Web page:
Protein Calculator

Protein is extremely important for muscle repair and for anyone doing physcial activity of any kind. People are often amazed at how much protein they should actually consume – have a look at the following calculator for an idea of what you require. There is nothing wrong with supplementing your diet with a high-quality protein. We take some every morning and especially right after working out to ensure our body has all the protein it needs to fix itself! The Firefighter-Hybrid Workout would definetely fall under ‘intense’ – but we feel a better representation of the level for protein requirements for our beginner through advanced programs would be to select ‘3-5x per week’ when doing your calculations.

This isn’t an ‘absolute’ you MUST do type of calculator, it’s just a rough idea.

To help you better interpret the results obtained from this calculator – please view our Protein Supplementation article.

As with everything else in life, use common-sense – if you have any medical conditions, questions, or concerns – speak to your health-care professional before blindly following any advice you find on the internet!

 

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VO2 Max Calculator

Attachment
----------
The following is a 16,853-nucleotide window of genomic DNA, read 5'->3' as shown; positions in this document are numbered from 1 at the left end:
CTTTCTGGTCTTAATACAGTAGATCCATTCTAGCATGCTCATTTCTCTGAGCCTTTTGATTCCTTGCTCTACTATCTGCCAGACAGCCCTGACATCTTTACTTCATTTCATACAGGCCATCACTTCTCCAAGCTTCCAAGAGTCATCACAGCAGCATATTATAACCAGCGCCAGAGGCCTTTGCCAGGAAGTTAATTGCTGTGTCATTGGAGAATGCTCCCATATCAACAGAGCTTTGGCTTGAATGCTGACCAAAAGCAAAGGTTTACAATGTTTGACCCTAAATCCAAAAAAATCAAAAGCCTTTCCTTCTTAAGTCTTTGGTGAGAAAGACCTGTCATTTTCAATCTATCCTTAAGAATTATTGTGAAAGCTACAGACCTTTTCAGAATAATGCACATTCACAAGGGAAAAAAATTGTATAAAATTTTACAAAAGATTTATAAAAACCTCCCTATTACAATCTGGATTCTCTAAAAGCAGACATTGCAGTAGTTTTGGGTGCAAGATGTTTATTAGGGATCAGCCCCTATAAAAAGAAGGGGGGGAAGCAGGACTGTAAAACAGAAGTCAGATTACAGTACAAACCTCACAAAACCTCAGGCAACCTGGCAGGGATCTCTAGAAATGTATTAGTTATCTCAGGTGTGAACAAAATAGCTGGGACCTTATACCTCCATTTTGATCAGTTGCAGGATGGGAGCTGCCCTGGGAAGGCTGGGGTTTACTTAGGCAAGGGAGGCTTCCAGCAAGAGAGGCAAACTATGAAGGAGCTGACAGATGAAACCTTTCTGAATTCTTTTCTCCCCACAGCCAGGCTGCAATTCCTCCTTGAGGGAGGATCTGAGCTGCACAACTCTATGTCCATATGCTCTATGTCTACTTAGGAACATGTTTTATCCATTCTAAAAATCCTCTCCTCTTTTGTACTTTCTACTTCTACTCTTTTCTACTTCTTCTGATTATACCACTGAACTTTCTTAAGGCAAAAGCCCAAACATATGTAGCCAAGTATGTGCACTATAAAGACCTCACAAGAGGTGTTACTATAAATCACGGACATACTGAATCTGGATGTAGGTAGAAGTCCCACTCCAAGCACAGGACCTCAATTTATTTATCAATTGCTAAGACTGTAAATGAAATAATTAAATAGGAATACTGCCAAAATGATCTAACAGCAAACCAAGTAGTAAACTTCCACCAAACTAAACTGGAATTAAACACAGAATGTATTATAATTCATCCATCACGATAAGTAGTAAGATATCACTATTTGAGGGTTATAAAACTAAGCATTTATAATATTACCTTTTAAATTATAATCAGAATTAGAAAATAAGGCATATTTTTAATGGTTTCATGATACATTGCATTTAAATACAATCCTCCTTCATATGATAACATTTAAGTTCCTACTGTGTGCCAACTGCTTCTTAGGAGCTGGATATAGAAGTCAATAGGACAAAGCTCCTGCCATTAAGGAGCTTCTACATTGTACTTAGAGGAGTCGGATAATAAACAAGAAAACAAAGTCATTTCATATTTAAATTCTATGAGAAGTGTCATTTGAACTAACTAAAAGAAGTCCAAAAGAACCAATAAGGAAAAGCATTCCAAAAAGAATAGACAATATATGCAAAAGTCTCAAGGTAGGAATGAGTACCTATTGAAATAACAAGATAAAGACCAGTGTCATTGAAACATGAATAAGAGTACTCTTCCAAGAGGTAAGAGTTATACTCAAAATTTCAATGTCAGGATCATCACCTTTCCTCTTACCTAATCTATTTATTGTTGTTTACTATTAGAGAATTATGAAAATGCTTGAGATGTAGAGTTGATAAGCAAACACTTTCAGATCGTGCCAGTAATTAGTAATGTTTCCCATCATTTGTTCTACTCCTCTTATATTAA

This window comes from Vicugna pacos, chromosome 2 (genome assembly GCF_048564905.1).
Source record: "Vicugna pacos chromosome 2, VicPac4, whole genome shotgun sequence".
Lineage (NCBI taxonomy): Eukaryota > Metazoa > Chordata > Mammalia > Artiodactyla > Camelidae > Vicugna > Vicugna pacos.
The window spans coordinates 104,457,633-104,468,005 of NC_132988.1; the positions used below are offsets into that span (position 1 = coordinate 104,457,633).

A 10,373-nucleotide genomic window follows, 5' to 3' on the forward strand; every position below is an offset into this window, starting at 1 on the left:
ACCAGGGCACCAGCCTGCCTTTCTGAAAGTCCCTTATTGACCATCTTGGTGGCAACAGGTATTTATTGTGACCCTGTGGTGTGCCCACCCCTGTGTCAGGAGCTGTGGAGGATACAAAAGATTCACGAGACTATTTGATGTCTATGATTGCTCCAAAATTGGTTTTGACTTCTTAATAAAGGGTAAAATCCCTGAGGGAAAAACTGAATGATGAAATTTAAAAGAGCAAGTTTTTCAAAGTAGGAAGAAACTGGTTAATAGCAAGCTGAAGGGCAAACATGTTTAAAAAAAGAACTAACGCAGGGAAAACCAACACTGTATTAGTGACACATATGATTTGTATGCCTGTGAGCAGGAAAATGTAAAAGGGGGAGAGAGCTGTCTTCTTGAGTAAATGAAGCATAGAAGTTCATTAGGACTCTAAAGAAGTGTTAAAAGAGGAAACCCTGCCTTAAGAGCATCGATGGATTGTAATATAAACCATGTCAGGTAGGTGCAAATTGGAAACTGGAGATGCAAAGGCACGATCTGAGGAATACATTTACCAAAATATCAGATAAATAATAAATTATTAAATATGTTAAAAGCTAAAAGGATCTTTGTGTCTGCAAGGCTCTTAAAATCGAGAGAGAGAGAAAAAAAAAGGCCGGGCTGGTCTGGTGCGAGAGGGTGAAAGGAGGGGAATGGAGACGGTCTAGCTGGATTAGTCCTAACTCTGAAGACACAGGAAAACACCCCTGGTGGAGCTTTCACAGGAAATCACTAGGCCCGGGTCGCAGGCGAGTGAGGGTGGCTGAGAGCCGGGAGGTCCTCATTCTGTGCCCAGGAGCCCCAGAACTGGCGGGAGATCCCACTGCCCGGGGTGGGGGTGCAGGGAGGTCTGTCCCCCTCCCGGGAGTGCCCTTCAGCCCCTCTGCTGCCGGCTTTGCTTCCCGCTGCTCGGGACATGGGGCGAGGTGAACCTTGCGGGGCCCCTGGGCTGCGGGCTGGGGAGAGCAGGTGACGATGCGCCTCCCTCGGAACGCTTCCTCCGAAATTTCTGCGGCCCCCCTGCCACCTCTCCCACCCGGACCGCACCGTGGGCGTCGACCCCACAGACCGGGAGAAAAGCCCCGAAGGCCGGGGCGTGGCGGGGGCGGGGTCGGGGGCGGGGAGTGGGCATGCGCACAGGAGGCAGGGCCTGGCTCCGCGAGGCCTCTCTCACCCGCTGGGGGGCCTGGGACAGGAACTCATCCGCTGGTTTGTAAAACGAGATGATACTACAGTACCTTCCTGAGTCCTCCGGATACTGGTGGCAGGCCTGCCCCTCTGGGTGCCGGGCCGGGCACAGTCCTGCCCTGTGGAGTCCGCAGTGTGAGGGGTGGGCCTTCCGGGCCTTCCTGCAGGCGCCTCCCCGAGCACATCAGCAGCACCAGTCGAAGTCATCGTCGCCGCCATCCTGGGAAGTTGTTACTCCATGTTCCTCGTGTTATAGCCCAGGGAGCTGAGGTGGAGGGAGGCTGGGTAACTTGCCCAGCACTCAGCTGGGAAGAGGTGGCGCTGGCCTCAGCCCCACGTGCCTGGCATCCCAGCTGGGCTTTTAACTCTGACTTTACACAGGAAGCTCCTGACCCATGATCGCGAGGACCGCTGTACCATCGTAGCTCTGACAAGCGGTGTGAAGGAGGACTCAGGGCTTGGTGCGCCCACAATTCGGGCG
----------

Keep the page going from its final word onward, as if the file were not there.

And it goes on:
Here’s another great calculator in our arsenal. We understand this isn’t as accurate as literally measuring the amount of oxygen you are consuming and your heart-rate while on a treadmill, but it’s surprising decent. This should give you a rough idea where you currently stand. More importantly, it provides for a good gage to see if you are making any improvements. A better result shows a relative improvement regardless of the absoluteness of the numbers themselves.

Do this sooner rather than later – then take it again in a few months after starting your Firefighter Hybrid workout!

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One-Rep-Max Calculator

Use this Calculator to figure out your one rep max.

This calculator is particularly useful for newbies because going for your one-rep max, especially when you are new to powerlifting, can be daunting. Instead, select a weight that you deem to be pretty heavy, and see how many reps you can do. Hopefully you can’t do more than five. If you do, select a heavier weight and try again. The more reps you do, the less accurately it will be in regards to figuring out your true one-rep-max. Say you do 4 reps at 200lbs – you would enter this into the calculator and it would figure out what your one-rep-max should be (all things being equal).

Knowing your one-rep-max is especially useful when you start doing different varities of powerlifting programming – sometimes, for example, our workouts will consist of doing “75%” of our one rep maxes – now you’ll know the exact weight to use!

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